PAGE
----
By Dave Goosselink
Summer is still a few months away but residents in Christchurch are already being asked to conserve water.
Many of the city's wells and reservoirs were damaged in the earthquakes, forcing water restrictions to be introduced for the first time in 13 years.
From today until February, sprinklers and irrigation systems are banned across the city and garden hoses are on notice.
The restrictions are due to the damaged water system which is under pressure as the weather warms up.
Christchurch City Council’s waster and water manager Mark Christison says coming into October, and moving into the nor’wester season, the water demand in Canterbury “shoots up”.
Twenty wells which pump water up from aquifers were destroyed in February’s quake and another 80 badly damaged.
New wells are being drilled around the city but supply will not cope with demand, which can triple in the summer.
“The infrastructure just won't handle that level of demand, until we get more wells online and we get the reservoirs and other elements fixed,” says Mr Christison.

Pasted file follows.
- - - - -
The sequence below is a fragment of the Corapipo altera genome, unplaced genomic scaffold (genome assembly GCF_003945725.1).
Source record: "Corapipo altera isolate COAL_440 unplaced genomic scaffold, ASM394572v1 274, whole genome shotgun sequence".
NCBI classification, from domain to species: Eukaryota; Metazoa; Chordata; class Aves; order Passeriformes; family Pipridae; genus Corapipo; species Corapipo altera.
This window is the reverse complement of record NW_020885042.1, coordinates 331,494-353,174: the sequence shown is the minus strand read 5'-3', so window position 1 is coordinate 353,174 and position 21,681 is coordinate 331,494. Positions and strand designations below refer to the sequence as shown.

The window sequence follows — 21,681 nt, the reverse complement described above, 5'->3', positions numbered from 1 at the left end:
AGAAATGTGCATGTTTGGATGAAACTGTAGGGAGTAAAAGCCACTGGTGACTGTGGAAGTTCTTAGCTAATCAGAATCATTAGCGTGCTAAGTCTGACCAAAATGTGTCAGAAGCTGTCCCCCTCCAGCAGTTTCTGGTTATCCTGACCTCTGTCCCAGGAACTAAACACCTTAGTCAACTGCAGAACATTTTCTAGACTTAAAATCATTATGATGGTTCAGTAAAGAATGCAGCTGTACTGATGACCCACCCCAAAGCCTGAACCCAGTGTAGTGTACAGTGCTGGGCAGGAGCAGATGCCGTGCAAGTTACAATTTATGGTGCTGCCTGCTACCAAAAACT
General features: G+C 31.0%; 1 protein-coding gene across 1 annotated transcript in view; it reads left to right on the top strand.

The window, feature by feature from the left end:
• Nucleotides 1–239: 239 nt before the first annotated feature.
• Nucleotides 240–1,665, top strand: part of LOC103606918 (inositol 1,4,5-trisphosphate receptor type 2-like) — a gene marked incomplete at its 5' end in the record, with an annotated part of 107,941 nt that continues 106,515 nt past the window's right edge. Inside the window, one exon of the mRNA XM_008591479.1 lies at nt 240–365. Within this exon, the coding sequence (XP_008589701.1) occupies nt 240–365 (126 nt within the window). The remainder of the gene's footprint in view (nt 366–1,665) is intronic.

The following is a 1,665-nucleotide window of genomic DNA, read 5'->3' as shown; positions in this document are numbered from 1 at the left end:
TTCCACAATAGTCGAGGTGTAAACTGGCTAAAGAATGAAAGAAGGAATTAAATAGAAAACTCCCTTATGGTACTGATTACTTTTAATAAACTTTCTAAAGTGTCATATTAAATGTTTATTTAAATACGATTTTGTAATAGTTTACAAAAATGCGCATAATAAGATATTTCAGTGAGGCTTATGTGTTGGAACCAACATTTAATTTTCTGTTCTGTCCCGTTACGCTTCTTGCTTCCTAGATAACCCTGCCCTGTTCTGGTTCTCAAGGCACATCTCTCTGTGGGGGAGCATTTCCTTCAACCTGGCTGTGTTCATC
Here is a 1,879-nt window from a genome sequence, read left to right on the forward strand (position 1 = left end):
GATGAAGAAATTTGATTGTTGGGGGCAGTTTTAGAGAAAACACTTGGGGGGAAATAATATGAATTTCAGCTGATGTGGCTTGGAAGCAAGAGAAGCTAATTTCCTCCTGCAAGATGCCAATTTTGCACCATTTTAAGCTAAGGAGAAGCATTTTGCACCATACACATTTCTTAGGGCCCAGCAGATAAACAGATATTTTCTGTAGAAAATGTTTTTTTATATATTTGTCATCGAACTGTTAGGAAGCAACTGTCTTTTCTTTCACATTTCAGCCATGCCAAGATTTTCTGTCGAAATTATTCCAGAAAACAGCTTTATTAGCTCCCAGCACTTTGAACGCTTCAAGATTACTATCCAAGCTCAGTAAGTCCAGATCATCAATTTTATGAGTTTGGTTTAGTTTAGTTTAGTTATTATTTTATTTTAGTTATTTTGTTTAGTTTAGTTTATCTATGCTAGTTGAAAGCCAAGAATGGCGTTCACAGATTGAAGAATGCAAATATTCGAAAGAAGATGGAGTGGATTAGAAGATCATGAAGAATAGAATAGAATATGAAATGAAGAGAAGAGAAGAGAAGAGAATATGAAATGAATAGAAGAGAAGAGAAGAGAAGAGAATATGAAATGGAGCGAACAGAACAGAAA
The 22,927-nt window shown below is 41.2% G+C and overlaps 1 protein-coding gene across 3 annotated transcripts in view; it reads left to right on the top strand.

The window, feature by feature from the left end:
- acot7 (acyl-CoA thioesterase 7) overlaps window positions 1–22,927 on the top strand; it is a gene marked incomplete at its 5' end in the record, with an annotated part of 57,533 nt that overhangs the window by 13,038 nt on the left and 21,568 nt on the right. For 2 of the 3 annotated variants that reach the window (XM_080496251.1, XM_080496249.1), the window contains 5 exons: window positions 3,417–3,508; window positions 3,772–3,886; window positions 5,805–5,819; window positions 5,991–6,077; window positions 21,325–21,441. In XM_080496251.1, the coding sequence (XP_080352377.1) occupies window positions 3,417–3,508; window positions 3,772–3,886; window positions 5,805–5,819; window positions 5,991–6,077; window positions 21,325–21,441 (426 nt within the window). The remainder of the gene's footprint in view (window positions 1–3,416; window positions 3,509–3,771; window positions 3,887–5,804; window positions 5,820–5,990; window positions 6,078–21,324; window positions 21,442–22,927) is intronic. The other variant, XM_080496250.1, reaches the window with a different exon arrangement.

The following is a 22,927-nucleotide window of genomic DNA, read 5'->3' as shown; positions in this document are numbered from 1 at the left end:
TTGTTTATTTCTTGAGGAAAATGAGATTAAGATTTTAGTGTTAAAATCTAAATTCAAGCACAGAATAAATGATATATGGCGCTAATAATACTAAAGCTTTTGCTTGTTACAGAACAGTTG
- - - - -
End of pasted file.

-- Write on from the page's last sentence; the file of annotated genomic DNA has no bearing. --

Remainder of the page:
The city's largest reservoir in Huntsbury is being extensively rebuilt after suffering major cracks.
Work will not be completed until Christmas, meaning conservation needs to start now.
“Residents are still allowed to water their gardens and wash their cars but on every second day of the week, depending on their street address.”
It is a minor sacrifice most are comfortable with.
Halswell resident Megan Himsel says there is always someone worse off.
The council's confident residents in the Garden City will obey the restrictions and prevent a total outdoor water ban this summer.